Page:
Across the block, two row houses sold within the past year for between $525K and 550K. Suddenly one comes on the market at $600K+ with less square footage than its peers. After being on the market for a few weeks the asking has been reduced yet still above the comps from the past 6 months.

I always advise both buyers and sellers to look at both comps in the neighborhood and the individual property’s history. While I believe in obtaining a profit, 30%+ gains in 1-2 years sans major capital improvements is questionable even in a hot market. In addition if financing is being considered, one must consider the appraisal which looks back not forward.

While I am not concerned about a potential bubble or impending downturn, I do believe we will witness an overall seasonal slowdown concerning inventory over the next quarter. Coupled with the potential fr a rise in the Fed Funds rate which will impact mortgage rates, I am assuming prices will stabilize and may even adjust downward from this past summer.

We must remember, in Metro Denver we have had a significant run up in prices over the last few years partially based on coming off a bottom coupled with purchases based on a monthly payment and not overall valuations. I for one welcome the opportunity to return to a more balanced marketplace where housing prices match or exceed inflation by small margins, that to me is a rational housing market.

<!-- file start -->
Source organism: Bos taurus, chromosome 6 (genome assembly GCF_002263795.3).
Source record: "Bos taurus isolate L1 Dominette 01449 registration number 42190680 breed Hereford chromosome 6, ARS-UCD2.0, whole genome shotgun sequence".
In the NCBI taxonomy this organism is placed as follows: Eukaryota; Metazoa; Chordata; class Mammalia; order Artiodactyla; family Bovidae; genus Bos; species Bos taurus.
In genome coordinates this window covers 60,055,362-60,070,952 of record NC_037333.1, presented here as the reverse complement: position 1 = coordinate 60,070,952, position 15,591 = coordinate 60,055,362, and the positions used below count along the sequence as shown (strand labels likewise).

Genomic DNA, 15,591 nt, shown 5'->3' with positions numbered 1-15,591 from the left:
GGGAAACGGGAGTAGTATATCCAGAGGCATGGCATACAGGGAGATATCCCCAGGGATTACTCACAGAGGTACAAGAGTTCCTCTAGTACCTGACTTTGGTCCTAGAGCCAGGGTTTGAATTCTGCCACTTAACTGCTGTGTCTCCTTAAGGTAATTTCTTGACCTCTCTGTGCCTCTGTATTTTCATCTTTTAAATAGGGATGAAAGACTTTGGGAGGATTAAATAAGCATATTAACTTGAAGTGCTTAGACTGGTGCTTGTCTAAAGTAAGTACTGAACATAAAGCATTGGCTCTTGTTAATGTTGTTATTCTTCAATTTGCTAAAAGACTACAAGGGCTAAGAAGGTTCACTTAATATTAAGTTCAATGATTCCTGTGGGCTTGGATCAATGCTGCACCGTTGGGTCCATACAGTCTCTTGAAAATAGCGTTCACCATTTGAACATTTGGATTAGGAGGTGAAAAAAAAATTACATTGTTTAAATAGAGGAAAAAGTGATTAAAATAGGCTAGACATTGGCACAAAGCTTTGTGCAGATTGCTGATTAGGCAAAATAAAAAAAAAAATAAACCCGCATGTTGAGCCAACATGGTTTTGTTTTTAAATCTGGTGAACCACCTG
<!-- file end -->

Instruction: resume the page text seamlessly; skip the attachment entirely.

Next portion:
Happy Monday.

August 2015 Metro Denver Market Overview

Digging into the August MLS stats:

6,416 New Listings came on the market.

5,383 homes were placed under contract.

5,088 homes Sold and Closed.


The DMAR Market Trends Committee releases reports monthly, highlighting important trends and market activity emerging across the Denver metropolitan area. Reports include data for Adams, Ara pahoe, Boulder, Broomfield, Clear Creek, Denver, Douglas, Elbert, Gilpin, Jefferson and Park counties. Data for the report was sourced from REcolorado® (August 2015) and interpreted by DMAR.

At the end of August we closed out the month with:

7,587 Active Listings which represents a 1.57% increase over the previous month, which was still 6.55% less than we had available in August 2014. Thus inventory continues to lag behind demand, a seller’s market.

One of the issues is the significant decrease of 15.53% in new listings of detached Single Family Homes. This is not necessarily uncommon as August is less of a month of transition as seasonally there is a marked decrease in inventory hitting the market during the last quarter of the year.

Finally the Average and Median Sold prices remained relatively unchanged from the previous month at -0.23% to $410,525 and -0.21% to $349,250 respectively.